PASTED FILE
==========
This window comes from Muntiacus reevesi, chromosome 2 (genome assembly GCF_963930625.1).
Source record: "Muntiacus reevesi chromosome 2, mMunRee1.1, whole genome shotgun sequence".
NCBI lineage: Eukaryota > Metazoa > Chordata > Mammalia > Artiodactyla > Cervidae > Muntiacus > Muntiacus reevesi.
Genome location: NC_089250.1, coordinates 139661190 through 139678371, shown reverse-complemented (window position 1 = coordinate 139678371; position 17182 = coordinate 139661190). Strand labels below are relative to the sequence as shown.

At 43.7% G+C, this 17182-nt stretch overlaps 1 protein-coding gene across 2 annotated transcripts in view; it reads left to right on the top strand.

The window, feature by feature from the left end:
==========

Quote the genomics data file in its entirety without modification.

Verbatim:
This window comes from Muntiacus reevesi, chromosome 2 (genome assembly GCF_963930625.1).
Source record: "Muntiacus reevesi chromosome 2, mMunRee1.1, whole genome shotgun sequence".
NCBI lineage: Eukaryota > Metazoa > Chordata > Mammalia > Artiodactyla > Cervidae > Muntiacus > Muntiacus reevesi.
Genome location: NC_089250.1, coordinates 139661190 through 139678371, shown reverse-complemented (window position 1 = coordinate 139678371; position 17182 = coordinate 139661190). Strand labels below are relative to the sequence as shown.

At 43.7% G+C, this 17182-nt stretch overlaps 1 protein-coding gene across 2 annotated transcripts in view; it reads left to right on the top strand.

The window, feature by feature from the left end: